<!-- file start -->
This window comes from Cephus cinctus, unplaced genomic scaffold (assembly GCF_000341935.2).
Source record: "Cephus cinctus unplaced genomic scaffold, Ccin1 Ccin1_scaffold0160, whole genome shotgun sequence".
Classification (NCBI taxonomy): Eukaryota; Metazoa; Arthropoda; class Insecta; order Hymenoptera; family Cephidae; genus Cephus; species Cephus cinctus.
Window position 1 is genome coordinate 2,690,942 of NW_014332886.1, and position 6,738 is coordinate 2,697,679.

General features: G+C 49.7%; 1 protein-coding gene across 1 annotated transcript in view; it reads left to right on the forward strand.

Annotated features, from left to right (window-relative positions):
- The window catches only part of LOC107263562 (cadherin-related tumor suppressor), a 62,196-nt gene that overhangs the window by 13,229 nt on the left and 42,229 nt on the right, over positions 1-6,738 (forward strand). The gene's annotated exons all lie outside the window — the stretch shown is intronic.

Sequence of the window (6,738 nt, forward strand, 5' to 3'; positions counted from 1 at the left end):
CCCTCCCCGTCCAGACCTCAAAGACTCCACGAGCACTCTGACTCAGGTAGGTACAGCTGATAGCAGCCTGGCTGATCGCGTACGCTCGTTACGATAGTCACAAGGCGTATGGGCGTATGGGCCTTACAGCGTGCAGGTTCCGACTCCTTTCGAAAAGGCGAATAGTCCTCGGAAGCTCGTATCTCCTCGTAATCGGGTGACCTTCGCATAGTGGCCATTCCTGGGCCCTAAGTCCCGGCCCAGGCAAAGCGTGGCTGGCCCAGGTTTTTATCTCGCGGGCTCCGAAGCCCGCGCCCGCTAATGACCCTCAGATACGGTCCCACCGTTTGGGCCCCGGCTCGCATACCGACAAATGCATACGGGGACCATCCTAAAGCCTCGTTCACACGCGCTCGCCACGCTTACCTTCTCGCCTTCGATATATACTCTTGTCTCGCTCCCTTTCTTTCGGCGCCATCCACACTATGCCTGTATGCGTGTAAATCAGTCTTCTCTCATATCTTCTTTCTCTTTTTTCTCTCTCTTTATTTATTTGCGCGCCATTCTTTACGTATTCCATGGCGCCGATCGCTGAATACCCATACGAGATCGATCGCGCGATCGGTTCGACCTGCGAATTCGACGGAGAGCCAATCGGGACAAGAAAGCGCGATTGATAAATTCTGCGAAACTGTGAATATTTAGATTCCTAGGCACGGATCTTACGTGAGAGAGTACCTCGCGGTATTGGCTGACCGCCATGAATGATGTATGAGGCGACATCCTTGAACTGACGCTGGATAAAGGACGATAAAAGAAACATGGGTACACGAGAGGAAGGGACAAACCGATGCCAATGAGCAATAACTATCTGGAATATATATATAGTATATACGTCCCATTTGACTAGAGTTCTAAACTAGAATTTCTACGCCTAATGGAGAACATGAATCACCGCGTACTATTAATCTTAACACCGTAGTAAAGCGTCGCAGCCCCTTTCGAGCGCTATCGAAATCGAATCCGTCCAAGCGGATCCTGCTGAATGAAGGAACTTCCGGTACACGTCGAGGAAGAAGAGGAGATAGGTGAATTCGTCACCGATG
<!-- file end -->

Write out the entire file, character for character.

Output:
This window comes from Cephus cinctus, unplaced genomic scaffold (assembly GCF_000341935.2).
Source record: "Cephus cinctus unplaced genomic scaffold, Ccin1 Ccin1_scaffold0160, whole genome shotgun sequence".
Classification (NCBI taxonomy): Eukaryota; Metazoa; Arthropoda; class Insecta; order Hymenoptera; family Cephidae; genus Cephus; species Cephus cinctus.
Window position 1 is genome coordinate 2,690,942 of NW_014332886.1, and position 6,738 is coordinate 2,697,679.

General features: G+C 49.7%; 1 protein-coding gene across 1 annotated transcript in view; it reads left to right on the forward strand.

Annotated features, from left to right (window-relative positions):
- The window catches only part of LOC107263562 (cadherin-related tumor suppressor), a 62,196-nt gene that overhangs the window by 13,229 nt on the left and 42,229 nt on the right, over positions 1-6,738 (forward strand). The gene's annotated exons all lie outside the window — the stretch shown is intronic.

Sequence of the window (6,738 nt, forward strand, 5' to 3'; positions counted from 1 at the left end):
CCCTCCCCGTCCAGACCTCAAAGACTCCACGAGCACTCTGACTCAGGTAGGTACAGCTGATAGCAGCCTGGCTGATCGCGTACGCTCGTTACGATAGTCACAAGGCGTATGGGCGTATGGGCCTTACAGCGTGCAGGTTCCGACTCCTTTCGAAAAGGCGAATAGTCCTCGGAAGCTCGTATCTCCTCGTAATCGGGTGACCTTCGCATAGTGGCCATTCCTGGGCCCTAAGTCCCGGCCCAGGCAAAGCGTGGCTGGCCCAGGTTTTTATCTCGCGGGCTCCGAAGCCCGCGCCCGCTAATGACCCTCAGATACGGTCCCACCGTTTGGGCCCCGGCTCGCATACCGACAAATGCATACGGGGACCATCCTAAAGCCTCGTTCACACGCGCTCGCCACGCTTACCTTCTCGCCTTCGATATATACTCTTGTCTCGCTCCCTTTCTTTCGGCGCCATCCACACTATGCCTGTATGCGTGTAAATCAGTCTTCTCTCATATCTTCTTTCTCTTTTTTCTCTCTCTTTATTTATTTGCGCGCCATTCTTTACGTATTCCATGGCGCCGATCGCTGAATACCCATACGAGATCGATCGCGCGATCGGTTCGACCTGCGAATTCGACGGAGAGCCAATCGGGACAAGAAAGCGCGATTGATAAATTCTGCGAAACTGTGAATATTTAGATTCCTAGGCACGGATCTTACGTGAGAGAGTACCTCGCGGTATTGGCTGACCGCCATGAATGATGTATGAGGCGACATCCTTGAACTGACGCTGGATAAAGGACGATAAAAGAAACATGGGTACACGAGAGGAAGGGACAAACCGATGCCAATGAGCAATAACTATCTGGAATATATATATAGTATATACGTCCCATTTGACTAGAGTTCTAAACTAGAATTTCTACGCCTAATGGAGAACATGAATCACCGCGTACTATTAATCTTAACACCGTAGTAAAGCGTCGCAGCCCCTTTCGAGCGCTATCGAAATCGAATCCGTCCAAGCGGATCCTGCTGAATGAAGGAACTTCCGGTACACGTCGAGGAAGAAGAGGAGATAGGTGAATTCGTCACCGATG